French-language watchdog takes aim at bilingual business cards, other use of English in CDN-NDG
Mayor says borough 'won't back down' from providing English services, accusing OQLF of 'nitpicking'
Quebec's language law watchdog is cracking down on Montreal's most populous borough, ordering it to take down English signage, refer to the borough and its services in French only, and, at council meetings, rephrase answers in French if they have been made in English.
But Côte-des-Neiges–Notre-Dame-de-Grâce (CDN-NDG) borough Mayor Sue Montgomery says the long list of remedial actions that the Office québécois de la langue française (OQLF) has drawn up goes too far.
"I will not back down from providing services in English and as many other languages as possible," she told CBC. "I think they're nitpicking."
CDN-NDG borough officials have been meeting OQLF representatives to look at areas of potential non-compliance with Quebec's language law, Bill 101, and what corrective measures must be taken.
The borough is asking the OQLF to exhibit some "common sense," Montgomery said, to allow it to best serve its diverse population of 166,000.
English-speaking residents have a right to information — especially confusing technical information — in a language they understand, she said, noting that 30 per cent of borough residents are English speakers, 30 per cent are French, and 40 per cent are of other linguistic origins.
Detailed 20-page questionnaire
The crackdown comes after the borough filled out a highly detailed, 20-page questionnaire about its inner workings.
Montgomery said the questionnaire was sent to every borough, but as far as officials in CDN-NDG know, their borough is the only one found not to be fully compliant with Bill 101.
The questionnaire, which translates to "Analysis of the Linguistic Situation," asks about social media, websites and even whether councillors' business cards are bilingual or in French only.
The questions go much further than how each borough communicates with residents.
The questionnaire asks the borough about the most dominant language spoken among its employees — there are 783 of them in CDN-NDG — and about their abilities in French.
The boroughs were asked to conduct a thorough inventory of computers, smartphones and tablets, answering detailed questions about the number of users, the number of computer keyboards the borough owns, what language they are in, the language of computer operating systems and software, and the language of user manuals for printers, photocopiers, telephones and fax machines.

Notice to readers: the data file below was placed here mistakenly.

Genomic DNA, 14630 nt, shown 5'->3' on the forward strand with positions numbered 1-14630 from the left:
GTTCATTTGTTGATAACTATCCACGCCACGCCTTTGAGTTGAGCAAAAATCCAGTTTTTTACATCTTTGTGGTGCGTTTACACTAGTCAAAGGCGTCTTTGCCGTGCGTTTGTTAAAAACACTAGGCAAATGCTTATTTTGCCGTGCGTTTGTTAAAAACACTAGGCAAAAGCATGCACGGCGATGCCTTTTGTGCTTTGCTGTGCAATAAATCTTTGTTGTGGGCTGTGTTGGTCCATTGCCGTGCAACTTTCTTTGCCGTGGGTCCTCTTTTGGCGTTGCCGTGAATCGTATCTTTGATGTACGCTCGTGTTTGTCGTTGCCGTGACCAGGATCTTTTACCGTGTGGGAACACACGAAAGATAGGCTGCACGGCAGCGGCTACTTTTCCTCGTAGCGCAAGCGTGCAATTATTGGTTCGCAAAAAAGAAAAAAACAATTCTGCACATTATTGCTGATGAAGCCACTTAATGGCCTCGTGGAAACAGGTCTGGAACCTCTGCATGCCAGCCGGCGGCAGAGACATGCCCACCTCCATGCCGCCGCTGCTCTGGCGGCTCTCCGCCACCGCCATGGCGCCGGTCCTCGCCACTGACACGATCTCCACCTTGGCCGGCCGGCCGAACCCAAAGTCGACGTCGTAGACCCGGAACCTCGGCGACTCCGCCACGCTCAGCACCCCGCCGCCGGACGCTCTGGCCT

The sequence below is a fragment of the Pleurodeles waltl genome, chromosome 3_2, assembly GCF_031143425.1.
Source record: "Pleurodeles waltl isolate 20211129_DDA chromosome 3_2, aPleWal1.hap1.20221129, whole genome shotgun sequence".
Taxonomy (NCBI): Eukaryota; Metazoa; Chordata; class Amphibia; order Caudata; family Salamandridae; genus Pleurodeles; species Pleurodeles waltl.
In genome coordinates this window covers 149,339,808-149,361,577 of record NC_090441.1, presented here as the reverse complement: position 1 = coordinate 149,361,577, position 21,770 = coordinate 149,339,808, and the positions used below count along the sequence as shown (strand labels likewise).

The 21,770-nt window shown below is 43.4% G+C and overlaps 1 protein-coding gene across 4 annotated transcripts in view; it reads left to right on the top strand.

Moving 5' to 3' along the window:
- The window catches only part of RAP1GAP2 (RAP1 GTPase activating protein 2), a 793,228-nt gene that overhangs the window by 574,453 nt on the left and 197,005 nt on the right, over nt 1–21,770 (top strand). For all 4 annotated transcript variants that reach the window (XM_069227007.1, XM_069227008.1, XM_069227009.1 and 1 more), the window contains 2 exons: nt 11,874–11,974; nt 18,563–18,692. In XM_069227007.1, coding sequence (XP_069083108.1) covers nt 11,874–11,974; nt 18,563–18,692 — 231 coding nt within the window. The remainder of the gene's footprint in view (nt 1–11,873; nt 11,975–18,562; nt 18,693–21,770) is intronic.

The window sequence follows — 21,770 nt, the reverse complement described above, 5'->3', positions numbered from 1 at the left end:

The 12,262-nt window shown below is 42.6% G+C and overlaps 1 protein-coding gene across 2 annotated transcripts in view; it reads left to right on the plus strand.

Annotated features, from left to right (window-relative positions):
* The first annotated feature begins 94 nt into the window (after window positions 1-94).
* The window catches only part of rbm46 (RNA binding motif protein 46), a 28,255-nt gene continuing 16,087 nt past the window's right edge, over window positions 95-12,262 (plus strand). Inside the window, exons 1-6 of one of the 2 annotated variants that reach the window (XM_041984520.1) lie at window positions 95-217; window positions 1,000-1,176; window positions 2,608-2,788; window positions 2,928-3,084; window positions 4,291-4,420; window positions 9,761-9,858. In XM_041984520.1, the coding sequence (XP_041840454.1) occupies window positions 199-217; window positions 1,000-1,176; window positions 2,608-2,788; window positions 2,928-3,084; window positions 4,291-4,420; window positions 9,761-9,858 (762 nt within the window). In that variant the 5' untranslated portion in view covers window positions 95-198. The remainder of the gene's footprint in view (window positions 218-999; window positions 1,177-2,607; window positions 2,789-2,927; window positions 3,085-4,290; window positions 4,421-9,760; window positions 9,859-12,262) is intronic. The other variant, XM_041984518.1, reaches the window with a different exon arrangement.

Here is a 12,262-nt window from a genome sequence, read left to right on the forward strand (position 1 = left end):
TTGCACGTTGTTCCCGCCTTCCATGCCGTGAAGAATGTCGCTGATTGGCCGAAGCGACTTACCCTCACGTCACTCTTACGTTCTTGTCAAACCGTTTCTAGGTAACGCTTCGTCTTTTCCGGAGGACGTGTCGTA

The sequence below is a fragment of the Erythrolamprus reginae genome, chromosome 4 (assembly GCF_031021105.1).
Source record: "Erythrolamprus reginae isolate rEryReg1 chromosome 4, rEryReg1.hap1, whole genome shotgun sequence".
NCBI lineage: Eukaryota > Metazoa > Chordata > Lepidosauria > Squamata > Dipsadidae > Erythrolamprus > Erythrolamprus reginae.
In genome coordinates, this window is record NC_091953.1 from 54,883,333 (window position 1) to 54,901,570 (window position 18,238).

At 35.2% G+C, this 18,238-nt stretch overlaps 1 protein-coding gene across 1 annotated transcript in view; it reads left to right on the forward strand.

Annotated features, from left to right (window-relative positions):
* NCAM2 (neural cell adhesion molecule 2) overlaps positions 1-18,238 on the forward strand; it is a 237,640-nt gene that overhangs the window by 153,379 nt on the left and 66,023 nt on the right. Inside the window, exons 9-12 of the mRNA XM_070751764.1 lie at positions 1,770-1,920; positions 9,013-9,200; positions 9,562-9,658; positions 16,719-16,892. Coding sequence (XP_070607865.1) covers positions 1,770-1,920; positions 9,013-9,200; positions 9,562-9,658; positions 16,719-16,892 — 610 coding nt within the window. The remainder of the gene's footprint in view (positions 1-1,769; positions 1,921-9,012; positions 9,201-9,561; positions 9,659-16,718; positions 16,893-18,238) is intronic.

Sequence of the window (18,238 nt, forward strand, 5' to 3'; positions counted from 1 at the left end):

Other questions include:
- Is road signage in French only?
- Do all your employees have adequate enough knowledge of French to perform their duties?
- Does your organization require knowledge of a language other than French to fill certain positions?
'Problematic areas' identified by OQLF
After reviewing the borough's answers, the OQLF identified "problematic areas," Montgomery said.
Traditionally, during borough council meeting question periods, questions asked in English are answered in English, and French questions are answered in French.
"I am proud to be the mayor of a diverse and inclusive borough," she said. "Everyone is welcome to participate in French or in English at borough council meetings and public assemblies."
However, borough officials will, as requested, provide French-language summaries to answers given in English, Montgomery said.
The borough has been told to ensure all posters are in French and that any documentation provided in English is also available in French. All borough service branches and job titles must be French only.
The mayor and her colleagues have also been told to hand out French-only business cards rather than the bilingual cards offered now, with French on one side and English on the other.
Borough officials will be meeting with OQLF representatives to discuss the way CDN-NDG communicates internally and with its citizens.
In October, the OQLF officers will be touring arenas, libraries and other borough facilities to ensure each location is complying with the law.
'We have bigger issues'
An OQLF spokesperson, Chantal Bouchard, said it is not unusual for the agency to look into how well a municipal administration is complying with the French language charter.
"Every municipal organization in Quebec must go through the process of francization, aimed at conforming with the Charter and making sure French is generally used in its activities," Bouchard said in a statement. Analyzing its linguistic situation and planning on how to correct areas of non-compliance are part of that process, she said.
"We always work in collaboration with administrative bodies to help them arrive at solutions" to comply with the language charter, Bouchard said.
The borough will comply with the charter, Montgomery said, but she says the whole process is coming at a cost.
"I am happy to work with them, but I don't want to be wasting our services' time and our taxpayers' money on little things like this," she said. "We have bigger issues, like homelessness."
"I just find it ridiculous that we're spending so much effort on something that really is not an issue in my borough," she said.